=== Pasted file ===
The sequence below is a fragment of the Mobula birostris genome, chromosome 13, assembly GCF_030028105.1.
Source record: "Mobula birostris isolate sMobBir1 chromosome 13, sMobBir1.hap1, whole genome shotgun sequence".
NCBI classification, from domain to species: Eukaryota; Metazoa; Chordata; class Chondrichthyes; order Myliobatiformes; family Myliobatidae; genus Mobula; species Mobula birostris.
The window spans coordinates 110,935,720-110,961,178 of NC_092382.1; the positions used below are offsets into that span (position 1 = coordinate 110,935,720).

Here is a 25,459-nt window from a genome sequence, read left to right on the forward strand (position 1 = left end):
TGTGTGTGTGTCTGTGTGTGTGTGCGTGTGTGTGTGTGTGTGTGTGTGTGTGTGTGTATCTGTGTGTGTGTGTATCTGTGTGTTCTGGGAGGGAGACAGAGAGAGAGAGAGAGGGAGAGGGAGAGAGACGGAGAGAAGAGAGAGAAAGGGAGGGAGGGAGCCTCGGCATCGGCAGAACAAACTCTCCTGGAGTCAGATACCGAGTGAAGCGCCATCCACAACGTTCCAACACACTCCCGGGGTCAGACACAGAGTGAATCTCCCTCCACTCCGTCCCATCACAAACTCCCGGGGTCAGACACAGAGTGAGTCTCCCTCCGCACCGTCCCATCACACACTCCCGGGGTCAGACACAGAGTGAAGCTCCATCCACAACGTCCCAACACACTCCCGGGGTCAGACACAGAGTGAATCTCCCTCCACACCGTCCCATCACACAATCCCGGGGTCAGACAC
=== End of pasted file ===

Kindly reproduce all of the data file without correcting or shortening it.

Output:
The sequence below is a fragment of the Mobula birostris genome, chromosome 13, assembly GCF_030028105.1.
Source record: "Mobula birostris isolate sMobBir1 chromosome 13, sMobBir1.hap1, whole genome shotgun sequence".
NCBI classification, from domain to species: Eukaryota; Metazoa; Chordata; class Chondrichthyes; order Myliobatiformes; family Myliobatidae; genus Mobula; species Mobula birostris.
The window spans coordinates 110,935,720-110,961,178 of NC_092382.1; the positions used below are offsets into that span (position 1 = coordinate 110,935,720).

Here is a 25,459-nt window from a genome sequence, read left to right on the forward strand (position 1 = left end):
TGTGTGTGTGTCTGTGTGTGTGTGCGTGTGTGTGTGTGTGTGTGTGTGTGTGTGTGTATCTGTGTGTGTGTGTATCTGTGTGTTCTGGGAGGGAGACAGAGAGAGAGAGAGAGGGAGAGGGAGAGAGACGGAGAGAAGAGAGAGAAAGGGAGGGAGGGAGCCTCGGCATCGGCAGAACAAACTCTCCTGGAGTCAGATACCGAGTGAAGCGCCATCCACAACGTTCCAACACACTCCCGGGGTCAGACACAGAGTGAATCTCCCTCCACTCCGTCCCATCACAAACTCCCGGGGTCAGACACAGAGTGAGTCTCCCTCCGCACCGTCCCATCACACACTCCCGGGGTCAGACACAGAGTGAAGCTCCATCCACAACGTCCCAACACACTCCCGGGGTCAGACACAGAGTGAATCTCCCTCCACACCGTCCCATCACACAATCCCGGGGTCAGACAC